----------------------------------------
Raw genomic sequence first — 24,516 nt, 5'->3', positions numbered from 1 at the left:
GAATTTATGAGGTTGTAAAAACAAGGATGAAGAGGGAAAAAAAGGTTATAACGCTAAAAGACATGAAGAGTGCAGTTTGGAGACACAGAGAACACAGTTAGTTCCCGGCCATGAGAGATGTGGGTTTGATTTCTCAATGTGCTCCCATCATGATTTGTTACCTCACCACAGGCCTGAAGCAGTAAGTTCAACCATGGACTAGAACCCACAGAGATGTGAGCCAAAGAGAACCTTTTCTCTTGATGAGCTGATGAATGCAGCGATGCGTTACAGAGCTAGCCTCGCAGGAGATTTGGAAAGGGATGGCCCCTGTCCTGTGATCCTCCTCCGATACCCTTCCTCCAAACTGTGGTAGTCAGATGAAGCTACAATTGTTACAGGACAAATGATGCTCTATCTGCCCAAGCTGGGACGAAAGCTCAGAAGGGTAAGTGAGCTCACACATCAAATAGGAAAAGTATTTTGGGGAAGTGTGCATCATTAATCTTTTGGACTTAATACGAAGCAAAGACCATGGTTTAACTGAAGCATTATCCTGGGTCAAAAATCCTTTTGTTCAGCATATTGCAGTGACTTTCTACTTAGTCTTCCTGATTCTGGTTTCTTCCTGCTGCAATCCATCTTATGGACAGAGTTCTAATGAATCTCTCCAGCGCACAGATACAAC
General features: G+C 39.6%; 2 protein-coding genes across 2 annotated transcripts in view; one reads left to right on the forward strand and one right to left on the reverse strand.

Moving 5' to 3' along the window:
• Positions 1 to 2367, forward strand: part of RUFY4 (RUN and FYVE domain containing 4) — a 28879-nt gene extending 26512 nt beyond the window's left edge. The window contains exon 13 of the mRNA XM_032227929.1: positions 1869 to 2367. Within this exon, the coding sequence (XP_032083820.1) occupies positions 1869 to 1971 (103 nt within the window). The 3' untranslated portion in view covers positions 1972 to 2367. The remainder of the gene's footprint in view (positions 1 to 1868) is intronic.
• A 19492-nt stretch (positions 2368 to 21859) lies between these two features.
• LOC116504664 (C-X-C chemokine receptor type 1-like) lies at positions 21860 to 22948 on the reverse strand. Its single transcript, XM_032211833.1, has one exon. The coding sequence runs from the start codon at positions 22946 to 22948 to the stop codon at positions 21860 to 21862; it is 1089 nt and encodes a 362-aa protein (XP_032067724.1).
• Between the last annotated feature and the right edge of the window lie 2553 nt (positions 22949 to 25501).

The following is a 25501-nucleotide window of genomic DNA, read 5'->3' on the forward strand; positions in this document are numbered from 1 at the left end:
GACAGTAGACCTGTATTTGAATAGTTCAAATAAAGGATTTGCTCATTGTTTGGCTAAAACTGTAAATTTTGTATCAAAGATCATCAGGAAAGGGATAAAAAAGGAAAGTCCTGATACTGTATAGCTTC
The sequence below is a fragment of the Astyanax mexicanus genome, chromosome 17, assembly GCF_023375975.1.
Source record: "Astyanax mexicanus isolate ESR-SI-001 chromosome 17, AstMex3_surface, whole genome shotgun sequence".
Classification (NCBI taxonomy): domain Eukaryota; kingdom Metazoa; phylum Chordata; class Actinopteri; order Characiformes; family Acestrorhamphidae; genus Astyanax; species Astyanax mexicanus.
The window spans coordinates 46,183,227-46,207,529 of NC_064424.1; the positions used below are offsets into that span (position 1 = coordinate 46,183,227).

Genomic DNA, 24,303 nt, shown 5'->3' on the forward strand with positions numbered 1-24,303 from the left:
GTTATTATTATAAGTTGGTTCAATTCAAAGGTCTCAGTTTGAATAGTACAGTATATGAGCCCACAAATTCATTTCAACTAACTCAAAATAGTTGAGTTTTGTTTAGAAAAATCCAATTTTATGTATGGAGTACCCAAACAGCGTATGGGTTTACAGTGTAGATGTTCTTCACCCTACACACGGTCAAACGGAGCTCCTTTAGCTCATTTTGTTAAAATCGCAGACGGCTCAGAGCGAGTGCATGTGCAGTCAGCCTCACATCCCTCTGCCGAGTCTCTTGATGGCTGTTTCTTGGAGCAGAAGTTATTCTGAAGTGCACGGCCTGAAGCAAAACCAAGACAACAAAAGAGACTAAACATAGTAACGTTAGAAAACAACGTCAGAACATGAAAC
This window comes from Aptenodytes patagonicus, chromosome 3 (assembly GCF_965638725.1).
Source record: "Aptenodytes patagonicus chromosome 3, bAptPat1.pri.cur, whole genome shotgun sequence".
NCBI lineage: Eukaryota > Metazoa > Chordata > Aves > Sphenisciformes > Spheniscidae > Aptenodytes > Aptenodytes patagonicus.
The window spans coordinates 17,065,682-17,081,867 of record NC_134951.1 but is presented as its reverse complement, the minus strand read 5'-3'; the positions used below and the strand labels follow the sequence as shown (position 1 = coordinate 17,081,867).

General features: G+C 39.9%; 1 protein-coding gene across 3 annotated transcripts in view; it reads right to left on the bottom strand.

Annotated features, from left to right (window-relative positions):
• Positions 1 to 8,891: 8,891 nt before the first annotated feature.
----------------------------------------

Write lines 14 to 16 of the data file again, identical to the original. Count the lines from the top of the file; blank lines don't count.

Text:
The window spans coordinates 46,183,227-46,207,529 of NC_064424.1; the positions used below are offsets into that span (position 1 = coordinate 46,183,227).

Genomic DNA, 24,303 nt, shown 5'->3' on the forward strand with positions numbered 1-24,303 from the left:
GTTATTATTATAAGTTGGTTCAATTCAAAGGTCTCAGTTTGAATAGTACAGTATATGAGCCCACAAATTCATTTCAACTAACTCAAAATAGTTGAGTTTTGTTTAGAAAAATCCAATTTTATGTATGGAGTACCCAAACAGCGTATGGGTTTACAGTGTAGATGTTCTTCACCCTACACACGGTCAAACGGAGCTCCTTTAGCTCATTTTGTTAAAATCGCAGACGGCTCAGAGCGAGTGCATGTGCAGTCAGCCTCACATCCCTCTGCCGAGTCTCTTGATGGCTGTTTCTTGGAGCAGAAGTTATTCTGAAGTGCACGGCCTGAAGCAAAACCAAGACAACAAAAGAGACTAAACATAGTAACGTTAGAAAACAACGTCAGAACATGAAAC